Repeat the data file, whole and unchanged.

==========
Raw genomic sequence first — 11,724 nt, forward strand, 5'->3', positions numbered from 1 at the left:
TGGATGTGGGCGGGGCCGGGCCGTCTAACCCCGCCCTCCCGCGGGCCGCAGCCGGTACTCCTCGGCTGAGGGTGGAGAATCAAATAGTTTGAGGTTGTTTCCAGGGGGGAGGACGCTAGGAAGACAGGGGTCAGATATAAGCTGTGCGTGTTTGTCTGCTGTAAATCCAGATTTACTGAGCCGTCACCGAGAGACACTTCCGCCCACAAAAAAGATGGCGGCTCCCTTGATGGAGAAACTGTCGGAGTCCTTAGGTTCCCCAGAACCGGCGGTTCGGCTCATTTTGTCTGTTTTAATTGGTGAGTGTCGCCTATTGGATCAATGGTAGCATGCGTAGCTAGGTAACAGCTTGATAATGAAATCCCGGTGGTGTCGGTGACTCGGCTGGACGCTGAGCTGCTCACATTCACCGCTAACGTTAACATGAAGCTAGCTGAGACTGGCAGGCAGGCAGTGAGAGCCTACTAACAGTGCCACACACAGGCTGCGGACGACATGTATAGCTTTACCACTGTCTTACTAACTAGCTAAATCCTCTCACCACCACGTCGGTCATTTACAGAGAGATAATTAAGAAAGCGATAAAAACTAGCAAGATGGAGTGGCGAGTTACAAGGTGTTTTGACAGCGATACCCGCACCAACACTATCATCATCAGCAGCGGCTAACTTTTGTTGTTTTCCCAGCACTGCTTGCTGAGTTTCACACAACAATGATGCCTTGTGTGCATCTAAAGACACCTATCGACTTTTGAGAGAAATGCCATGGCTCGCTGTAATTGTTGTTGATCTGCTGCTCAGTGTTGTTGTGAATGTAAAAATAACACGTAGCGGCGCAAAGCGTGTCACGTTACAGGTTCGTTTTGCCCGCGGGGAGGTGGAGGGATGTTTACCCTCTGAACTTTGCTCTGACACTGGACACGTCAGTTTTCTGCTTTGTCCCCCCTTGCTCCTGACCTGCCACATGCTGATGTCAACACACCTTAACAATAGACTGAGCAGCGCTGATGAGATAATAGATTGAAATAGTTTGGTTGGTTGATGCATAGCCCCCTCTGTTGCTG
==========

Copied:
Raw genomic sequence first — 11,724 nt, forward strand, 5'->3', positions numbered from 1 at the left:
TGGATGTGGGCGGGGCCGGGCCGTCTAACCCCGCCCTCCCGCGGGCCGCAGCCGGTACTCCTCGGCTGAGGGTGGAGAATCAAATAGTTTGAGGTTGTTTCCAGGGGGGAGGACGCTAGGAAGACAGGGGTCAGATATAAGCTGTGCGTGTTTGTCTGCTGTAAATCCAGATTTACTGAGCCGTCACCGAGAGACACTTCCGCCCACAAAAAAGATGGCGGCTCCCTTGATGGAGAAACTGTCGGAGTCCTTAGGTTCCCCAGAACCGGCGGTTCGGCTCATTTTGTCTGTTTTAATTGGTGAGTGTCGCCTATTGGATCAATGGTAGCATGCGTAGCTAGGTAACAGCTTGATAATGAAATCCCGGTGGTGTCGGTGACTCGGCTGGACGCTGAGCTGCTCACATTCACCGCTAACGTTAACATGAAGCTAGCTGAGACTGGCAGGCAGGCAGTGAGAGCCTACTAACAGTGCCACACACAGGCTGCGGACGACATGTATAGCTTTACCACTGTCTTACTAACTAGCTAAATCCTCTCACCACCACGTCGGTCATTTACAGAGAGATAATTAAGAAAGCGATAAAAACTAGCAAGATGGAGTGGCGAGTTACAAGGTGTTTTGACAGCGATACCCGCACCAACACTATCATCATCAGCAGCGGCTAACTTTTGTTGTTTTCCCAGCACTGCTTGCTGAGTTTCACACAACAATGATGCCTTGTGTGCATCTAAAGACACCTATCGACTTTTGAGAGAAATGCCATGGCTCGCTGTAATTGTTGTTGATCTGCTGCTCAGTGTTGTTGTGAATGTAAAAATAACACGTAGCGGCGCAAAGCGTGTCACGTTACAGGTTCGTTTTGCCCGCGGGGAGGTGGAGGGATGTTTACCCTCTGAACTTTGCTCTGACACTGGACACGTCAGTTTTCTGCTTTGTCCCCCCTTGCTCCTGACCTGCCACATGCTGATGTCAACACACCTTAACAATAGACTGAGCAGCGCTGATGAGATAATAGATTGAAATAGTTTGGTTGGTTGATGCATAGCCCCCTCTGTTGCTG